The Sabines proved to be the most dangerous enemy, for they let neither anger nor greed dictate their tactics, nor did they reveal their military preparations until they were ready to move.  To this strategy was added a little deceit.  A man named Spurius Tarpeius was in charge of the Roman citadel. When his daughter had gone outside the walls to fetch water for some religious ceremonies, Tatius bribed her to let his army into the citadel.  Once they had captured the citadel, they killed the girl, either to make it seem as if the citadel had been taken by force or to show that promises were not to be kept with traitors.  According to another story, the girl had asked to be paid with everything the Sabines wore on their left arms, the arms with which the Sabines carried their shields.  Now, at that time, the Sabines were in the habit of adorning their shield arms with golden bracelets and rings, but instead of giving her these, they crushed her with the shields they carried in those arms instead.  Some say that in asking for what was on their left arms, she meant their weapons and that she was going to betray them, but having seen through the fraud, the Sabines paid her back with death instead.

In any case, the Sabines now held the citadel.  The next day, the Roman army drew up ranks between the Palatine and Capitoline hills, but the Sabines did not come down from the high ground until the infuriated Romans rushed the citadel.  As the armies closed, the Sabine Mettius Curius and the Roman Hostius Hostilius flew in front of the ranks and met each other in single combat.  Even though Hostilius was fighting on bad ground, his courage and audacity sustained the Roman cause, but when he was killed, the Romans immediately began to falter. 

When the fleeing ranks had reached the old gate of the Palatine, Romulus threw up his arms and invoking heaven, exclaimed, “Jupiter, at the founding of this city, you sent me an augury at this spot.  The Sabines have treacherously seized the citadel and having defeated us in battle, they rush into the valley.  Father of gods and men, do not let our enemies pass this spot; banish fear from Roman hearts and put a stop to this flight.   I vow to build a temple to you at this spot so that future generations might remember what happened here.” 

Having cried this out in a loud voice, he acted as if his prayers had been heard and added, “At this place, Romans, Jupiter orders you to stand your ground and fight.” 

The Romans fought as if the command had come from heaven itself.  Romulus himself dashed forward to the front of the ranks.  Now, Mettius had run out from the citadel, leading the Sabine ranks, scattering the Roman legion, and driving the Romans to the spot where the forum is now.  He was nearly at the gates of the Palatine, crying, “We have conquered these treacherous weaklings; now they know how much harder it is to fight against real men than to carry off defenseless girls.”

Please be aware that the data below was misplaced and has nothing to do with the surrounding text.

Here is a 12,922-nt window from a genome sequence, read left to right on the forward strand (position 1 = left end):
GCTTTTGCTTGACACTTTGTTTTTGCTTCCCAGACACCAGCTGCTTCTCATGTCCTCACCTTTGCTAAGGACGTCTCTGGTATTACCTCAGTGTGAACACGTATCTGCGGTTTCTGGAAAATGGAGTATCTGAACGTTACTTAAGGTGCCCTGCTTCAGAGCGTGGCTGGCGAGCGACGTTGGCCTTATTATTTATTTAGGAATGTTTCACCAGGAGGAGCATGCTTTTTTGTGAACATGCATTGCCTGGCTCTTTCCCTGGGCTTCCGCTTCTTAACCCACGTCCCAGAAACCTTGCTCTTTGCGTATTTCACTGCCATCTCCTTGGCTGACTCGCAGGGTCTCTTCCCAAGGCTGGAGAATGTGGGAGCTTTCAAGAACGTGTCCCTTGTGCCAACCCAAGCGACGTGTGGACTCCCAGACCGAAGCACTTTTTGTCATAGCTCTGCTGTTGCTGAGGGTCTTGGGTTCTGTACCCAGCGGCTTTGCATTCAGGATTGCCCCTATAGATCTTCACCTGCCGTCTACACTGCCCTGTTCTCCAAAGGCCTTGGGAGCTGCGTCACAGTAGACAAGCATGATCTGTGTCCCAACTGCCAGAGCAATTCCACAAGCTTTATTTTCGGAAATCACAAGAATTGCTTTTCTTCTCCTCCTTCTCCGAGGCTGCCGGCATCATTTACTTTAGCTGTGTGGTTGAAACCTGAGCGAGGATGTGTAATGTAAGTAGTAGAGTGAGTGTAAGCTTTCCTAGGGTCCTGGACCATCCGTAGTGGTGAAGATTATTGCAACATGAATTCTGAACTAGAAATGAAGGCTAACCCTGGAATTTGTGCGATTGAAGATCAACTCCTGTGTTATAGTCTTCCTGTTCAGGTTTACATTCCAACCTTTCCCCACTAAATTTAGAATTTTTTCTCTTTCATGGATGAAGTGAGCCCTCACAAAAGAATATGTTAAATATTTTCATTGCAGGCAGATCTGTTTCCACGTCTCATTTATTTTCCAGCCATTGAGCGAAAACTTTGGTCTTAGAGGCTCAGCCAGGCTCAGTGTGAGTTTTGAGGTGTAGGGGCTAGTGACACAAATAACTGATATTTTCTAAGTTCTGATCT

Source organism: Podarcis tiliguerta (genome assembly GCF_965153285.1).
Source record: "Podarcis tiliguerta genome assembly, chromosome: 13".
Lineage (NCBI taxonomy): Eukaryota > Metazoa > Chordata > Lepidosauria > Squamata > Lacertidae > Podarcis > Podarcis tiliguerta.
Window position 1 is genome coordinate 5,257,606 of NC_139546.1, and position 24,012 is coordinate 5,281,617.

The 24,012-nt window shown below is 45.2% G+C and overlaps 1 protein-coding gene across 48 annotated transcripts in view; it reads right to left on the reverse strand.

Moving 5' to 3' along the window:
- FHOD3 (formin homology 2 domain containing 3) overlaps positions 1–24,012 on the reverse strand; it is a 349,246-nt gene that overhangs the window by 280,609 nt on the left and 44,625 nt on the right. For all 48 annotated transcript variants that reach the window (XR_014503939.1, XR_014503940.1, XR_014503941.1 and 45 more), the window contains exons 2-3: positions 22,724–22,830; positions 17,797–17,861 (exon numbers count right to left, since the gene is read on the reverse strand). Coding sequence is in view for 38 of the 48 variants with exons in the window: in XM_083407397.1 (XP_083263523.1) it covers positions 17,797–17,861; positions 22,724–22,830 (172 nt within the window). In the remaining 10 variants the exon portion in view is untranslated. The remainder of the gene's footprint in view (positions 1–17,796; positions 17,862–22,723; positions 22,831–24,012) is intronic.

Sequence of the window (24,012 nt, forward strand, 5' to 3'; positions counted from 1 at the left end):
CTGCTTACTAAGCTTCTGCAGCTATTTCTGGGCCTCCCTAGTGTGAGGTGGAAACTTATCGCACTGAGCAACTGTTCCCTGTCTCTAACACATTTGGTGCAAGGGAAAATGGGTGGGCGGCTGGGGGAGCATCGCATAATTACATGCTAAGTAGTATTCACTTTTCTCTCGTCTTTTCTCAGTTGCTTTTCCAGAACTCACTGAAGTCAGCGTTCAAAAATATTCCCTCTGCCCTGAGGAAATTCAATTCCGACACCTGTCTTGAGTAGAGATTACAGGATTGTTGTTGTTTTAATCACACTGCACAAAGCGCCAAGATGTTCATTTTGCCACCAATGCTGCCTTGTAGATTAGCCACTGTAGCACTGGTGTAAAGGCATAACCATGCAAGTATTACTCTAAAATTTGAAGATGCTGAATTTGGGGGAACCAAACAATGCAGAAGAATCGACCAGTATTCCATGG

When he was thus exulting in his victory, Romulus and a band of the most ferocious young Romans set on him.  Mettius was at a disadvantage because he was fighting on horseback, and the Romans easily pushed him back.  Inspired by the boldness of the king, the Romans beat back the Sabines, pursued them into the valley, and routed their armies.   With his horse trembling from the noise of battle, Mettius accidentally rode into a marsh. This distracted the Sabines, who went over to call out encouragement to him.  He courageously extracted himself, and the Romans and the Sabines reengaged in battle in the valley, but the Romans now had the upper hand.

At this point, the Sabine virgins, who had been the original cause of the troubles, dared to fling themselves into the midst of the battle and the flying spears.  Having conquered their womanly fear, they rent their garments and tore at their hair, and tried to separate the two sides, begging both to let go of their anger. 

“Fathers,” they pleaded, “do not shed the blood of our husbands.  For you will be murdering your own sons-in-law.  Husbands, our fathers are now your fathers as well.  Do not stain yourselves and your children with the crime of parricide.  If you cannot bear this kinship and our marriage, turn your anger on us.  We are the cause of this war.  We are responsible for the slaughter of our husbands and our relatives.  Better that we should die than live as widows and orphans.” 

This appeal moved both the leaders and the multitude, and everyone fell silent. The leaders proceeded to make a treaty, agreeing to bind the two cities into one.  They would share the kingship and confer all imperium on the Romans.  The city was thus doubled, and the Romans citizens were given the name of Quirites, after the Sabine capital, Cures.  They erected a monument to the battle in the place in which Mettius Curtius got his horse out of the marsh and renamed the lake after him.

Thus, misery was changed to happiness, and this episode made the Sabine women more beloved by their husbands and fathers, and most of all by Romulus himself.   Thus, when he divided the people into thirty tribes, he gave one Sabine woman’s name to each tribe.  There were certainly more than thirty women, yet we don’t know why he chose these thirty.  At the same time, he conscripted three companies of knights; the Ramnenses were named after Romulus and the Titienses after Tatius; the origin of the name of the Luceres is unknown.  From that point on, the kingdom was jointly and harmoniously ruled by the two kings. 

  1. This story is traditionally called the Rape of the Sabines, but the reader should note that the Latin term from which it is derived, raptus, means abduction, not rape.  There really is no perfect Latin equivalent for our word rape. 
  2. Groups from nearby cities.
  3. Iniuria can mean injury, outrage, or what we might call sexual assault.